The Pep Boys – Manny, Moe, & Jack (NYSE:PBY) missed third-quarter earnings by a long shot in the company's recent release. The automotive retailer, which specializes in automotive repair, maintenance, part replacement, merchandise retail, and other services, released a report that sent its share price plummeting after the market close. This miss made investors question the company's business model and its future. Although Pep Boys has been around since 1921, it has experienced increasing competition from the likes of AutoZone (NYSE:AZO) and O'Reilly Automotive Inc (NASDAQ:ORLY). Based on its most recent earnings release, drastic measures must be taken if the company is going to survive this increased competition.
Breaking it down part by part
Pep Boys missed Wall Street estimates big time in the third quarter ended Nov. 2, 2013. Net earnings totaled just $1 million, or $0.02 a share, which was down $6.8 million or $0.11 from the third quarter of fiscal 2012. Pep Boys missed Wall Street estimates by $0.12 as analysts anticipated the company earning $0.14 per share. Along with EPS, Pep Boys also fell short of revenue estimates of $521.74 million. In fact, revenue actually declined in comparison with the same period in fiscal 2012, falling 0.5% to $507 million from $509.6 million.
The issues don't end there
Pep Boys also disappointed on comparable-store sales, which fell by 2.8% due to a small increase in stores' service revenue and a 3.6% decline in stores' merchandise sales, including a decline of -2.5% in service center revenue and a -3.1% drop in retail sales. Pep Boys CEO Mike Odell has claimed that the company's maintenance and repair services sector has remained strong over the past six consecutive quarters while tire sales have risen due to cooler temperatures. Such strength seems hard to believe in the face of the company's latest results, but its fourth quarter and full-year earnings will tell the whole tale in the coming months.
Auto parts against auto parts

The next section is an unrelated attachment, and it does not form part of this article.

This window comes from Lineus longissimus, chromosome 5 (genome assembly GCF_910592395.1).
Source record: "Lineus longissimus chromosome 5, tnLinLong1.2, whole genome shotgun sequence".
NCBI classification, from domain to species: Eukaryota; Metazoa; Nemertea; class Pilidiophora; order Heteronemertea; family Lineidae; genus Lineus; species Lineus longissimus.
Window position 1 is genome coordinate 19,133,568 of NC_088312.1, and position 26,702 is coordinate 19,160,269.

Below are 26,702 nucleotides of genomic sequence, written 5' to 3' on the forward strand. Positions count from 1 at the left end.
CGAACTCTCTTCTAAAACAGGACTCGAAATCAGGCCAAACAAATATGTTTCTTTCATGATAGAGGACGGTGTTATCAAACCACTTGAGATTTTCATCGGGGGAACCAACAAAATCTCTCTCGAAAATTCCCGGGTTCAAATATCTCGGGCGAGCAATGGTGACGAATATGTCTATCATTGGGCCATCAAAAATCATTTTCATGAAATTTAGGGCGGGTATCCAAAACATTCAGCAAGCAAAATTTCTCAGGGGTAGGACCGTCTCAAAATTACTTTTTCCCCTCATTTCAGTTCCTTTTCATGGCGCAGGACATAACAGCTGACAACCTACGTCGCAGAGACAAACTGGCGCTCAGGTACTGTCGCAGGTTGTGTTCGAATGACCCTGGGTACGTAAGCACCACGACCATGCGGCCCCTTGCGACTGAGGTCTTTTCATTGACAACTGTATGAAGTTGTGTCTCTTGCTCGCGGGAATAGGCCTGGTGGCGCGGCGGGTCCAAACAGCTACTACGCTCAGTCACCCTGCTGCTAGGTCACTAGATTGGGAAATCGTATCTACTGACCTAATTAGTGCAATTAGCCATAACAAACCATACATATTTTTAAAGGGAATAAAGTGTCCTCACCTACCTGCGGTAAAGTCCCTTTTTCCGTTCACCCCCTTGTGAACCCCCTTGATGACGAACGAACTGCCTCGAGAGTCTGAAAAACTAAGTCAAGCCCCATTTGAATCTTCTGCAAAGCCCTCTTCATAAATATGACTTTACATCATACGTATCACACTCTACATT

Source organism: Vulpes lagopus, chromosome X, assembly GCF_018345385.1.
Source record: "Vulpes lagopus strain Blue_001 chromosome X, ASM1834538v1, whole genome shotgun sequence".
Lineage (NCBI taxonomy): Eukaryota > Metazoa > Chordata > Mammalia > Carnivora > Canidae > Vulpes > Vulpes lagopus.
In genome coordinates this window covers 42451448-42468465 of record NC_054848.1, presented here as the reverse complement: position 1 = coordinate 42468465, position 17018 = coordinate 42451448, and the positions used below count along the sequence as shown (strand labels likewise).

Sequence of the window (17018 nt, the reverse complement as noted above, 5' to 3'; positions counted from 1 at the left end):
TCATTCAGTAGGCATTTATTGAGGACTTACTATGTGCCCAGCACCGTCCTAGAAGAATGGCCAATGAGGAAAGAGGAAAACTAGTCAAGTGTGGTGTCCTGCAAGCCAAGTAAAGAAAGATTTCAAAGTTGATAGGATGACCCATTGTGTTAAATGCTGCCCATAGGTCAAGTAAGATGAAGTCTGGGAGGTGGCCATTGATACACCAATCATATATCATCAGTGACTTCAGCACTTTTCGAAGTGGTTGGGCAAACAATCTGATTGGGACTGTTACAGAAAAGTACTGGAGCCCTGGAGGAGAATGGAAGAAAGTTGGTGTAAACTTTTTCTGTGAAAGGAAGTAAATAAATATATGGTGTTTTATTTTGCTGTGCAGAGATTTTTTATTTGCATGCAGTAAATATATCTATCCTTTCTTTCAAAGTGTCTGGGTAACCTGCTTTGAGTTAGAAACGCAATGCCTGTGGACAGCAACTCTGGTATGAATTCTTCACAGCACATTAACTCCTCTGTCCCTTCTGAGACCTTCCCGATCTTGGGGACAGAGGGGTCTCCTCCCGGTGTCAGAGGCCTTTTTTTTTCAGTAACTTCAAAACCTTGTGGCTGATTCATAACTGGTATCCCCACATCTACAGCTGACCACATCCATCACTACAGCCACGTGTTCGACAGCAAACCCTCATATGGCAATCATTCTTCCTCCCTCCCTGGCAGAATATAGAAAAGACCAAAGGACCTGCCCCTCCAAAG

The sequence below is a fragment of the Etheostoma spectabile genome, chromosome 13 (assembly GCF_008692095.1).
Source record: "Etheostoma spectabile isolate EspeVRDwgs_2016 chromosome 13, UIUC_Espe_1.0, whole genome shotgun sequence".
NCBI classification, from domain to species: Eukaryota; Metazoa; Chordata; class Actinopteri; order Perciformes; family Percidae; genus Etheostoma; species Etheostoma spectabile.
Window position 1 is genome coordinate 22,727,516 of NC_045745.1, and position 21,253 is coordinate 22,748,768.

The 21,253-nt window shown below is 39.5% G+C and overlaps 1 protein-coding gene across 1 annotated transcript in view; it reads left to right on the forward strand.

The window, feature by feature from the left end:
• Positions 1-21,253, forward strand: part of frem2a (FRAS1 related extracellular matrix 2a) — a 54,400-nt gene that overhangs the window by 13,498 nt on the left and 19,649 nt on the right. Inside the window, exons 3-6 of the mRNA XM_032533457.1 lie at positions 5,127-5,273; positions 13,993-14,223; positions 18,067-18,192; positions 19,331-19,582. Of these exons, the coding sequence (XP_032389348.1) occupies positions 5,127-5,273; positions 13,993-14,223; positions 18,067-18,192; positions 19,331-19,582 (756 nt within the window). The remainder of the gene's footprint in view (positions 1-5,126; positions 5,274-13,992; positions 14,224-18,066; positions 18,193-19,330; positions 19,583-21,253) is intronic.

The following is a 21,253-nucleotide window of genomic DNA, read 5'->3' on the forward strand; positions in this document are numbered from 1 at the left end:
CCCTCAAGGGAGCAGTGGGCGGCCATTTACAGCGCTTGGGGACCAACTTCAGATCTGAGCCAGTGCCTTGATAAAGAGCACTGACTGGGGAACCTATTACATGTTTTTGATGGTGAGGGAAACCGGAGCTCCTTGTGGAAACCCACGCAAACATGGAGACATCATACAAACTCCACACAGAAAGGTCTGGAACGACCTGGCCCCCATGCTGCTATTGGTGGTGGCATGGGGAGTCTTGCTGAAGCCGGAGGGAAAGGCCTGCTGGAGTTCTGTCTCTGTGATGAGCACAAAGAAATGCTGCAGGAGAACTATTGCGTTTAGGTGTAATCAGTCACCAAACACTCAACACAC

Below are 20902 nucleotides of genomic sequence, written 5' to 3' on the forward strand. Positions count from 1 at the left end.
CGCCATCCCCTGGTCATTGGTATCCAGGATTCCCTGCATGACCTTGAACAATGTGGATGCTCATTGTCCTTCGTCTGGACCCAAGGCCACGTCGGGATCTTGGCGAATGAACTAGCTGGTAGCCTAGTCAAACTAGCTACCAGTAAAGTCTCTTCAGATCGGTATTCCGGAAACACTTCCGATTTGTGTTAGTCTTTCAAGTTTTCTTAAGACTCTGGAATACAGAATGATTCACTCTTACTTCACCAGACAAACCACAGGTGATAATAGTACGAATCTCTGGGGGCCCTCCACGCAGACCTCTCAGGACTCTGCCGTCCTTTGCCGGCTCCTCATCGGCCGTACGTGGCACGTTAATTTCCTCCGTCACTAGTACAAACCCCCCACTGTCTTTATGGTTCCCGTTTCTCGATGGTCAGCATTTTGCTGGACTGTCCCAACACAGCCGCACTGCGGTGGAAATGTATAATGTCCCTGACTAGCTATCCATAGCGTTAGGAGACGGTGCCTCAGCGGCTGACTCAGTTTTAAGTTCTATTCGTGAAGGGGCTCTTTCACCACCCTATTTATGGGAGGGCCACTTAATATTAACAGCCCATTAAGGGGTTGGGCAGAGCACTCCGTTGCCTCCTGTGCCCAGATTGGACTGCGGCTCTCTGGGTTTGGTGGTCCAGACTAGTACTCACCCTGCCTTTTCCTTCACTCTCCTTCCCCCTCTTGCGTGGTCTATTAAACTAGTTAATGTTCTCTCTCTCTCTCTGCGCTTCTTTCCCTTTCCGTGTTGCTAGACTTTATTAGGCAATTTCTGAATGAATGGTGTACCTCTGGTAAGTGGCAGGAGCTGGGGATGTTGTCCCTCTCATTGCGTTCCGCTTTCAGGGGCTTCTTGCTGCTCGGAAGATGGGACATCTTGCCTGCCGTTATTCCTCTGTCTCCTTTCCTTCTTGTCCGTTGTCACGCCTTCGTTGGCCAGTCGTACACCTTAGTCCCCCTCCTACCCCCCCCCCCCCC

You might conclude that auto parts as an industry might be doing poorly given Pep Boys' latest earnings report, but in fact the industry is doing quite well. The proof is in competitors' earning releases, namely AutoZone and O'Reilly Automotive.
In its most recent quarter, AutoZone reported an increase of 16.2% in EPS, a 5.1% increase in total revenue, and a 0.9% increase in same-store sales, which was icing on the cake. In addition, AutoZone implemented 100 new commercial programs while acting on continued investment opportunities and expanding its chain across the United States.
O'Reilly Automotive also reported solid third-quarter results with revenue increasing by 8% over the same period a year ago and net income jumping 17% to $186 million from $159 million. In just its most recent quarter, O'Reilly Automotive opened 50 new stores to reach a total of 4,087 stores, while AutoZone opened only seven stores in its most recent quarter.
The automotive industry has been experiencing steady growth with some retailers doing better than others, and clearly the current winners are companies like AutoZone and O'Reilly Automotive. It remains to be seen if Pep Boys can compete with its competitors in a marketplace often dominated by price and service quality. The latest results out of Pep Boys have given investors pause as well as good reason to question if the company is worth an investment. Given the economic recovery and the strong performances out of the major U.S. automakers, one has to wonder why Pep Boys cannot register comparable-store growth like its competitors have done.
Shares of Pep Boys sold off with good reason. Not only did Pep Boys fall drastically short of expectations in regard to both earnings and revenues estimates, but the company did so in an environment where its competitors are growing their own revenues, earnings, and comparable-store sales. Any investor looking to step in and invest with Pep Boys should hold off on making such a move until it is clear that this nearly 100 year old company can thrive in this environment. Pep Boys has certainly been through a lot, but at the moment competitors like AutoZone and O'Reilly Automotive are giving the company a run for its money.
Fool contributor Natalie O'Reilly has no position in any stocks mentioned. The Motley Fool owns shares of O'Reilly Automotive. Try any of our Foolish newsletter services free for 30 days. We Fools may not all hold the same opinions, but we all believe that considering a diverse range of insights makes us better investors. The Motley Fool has a disclosure policy.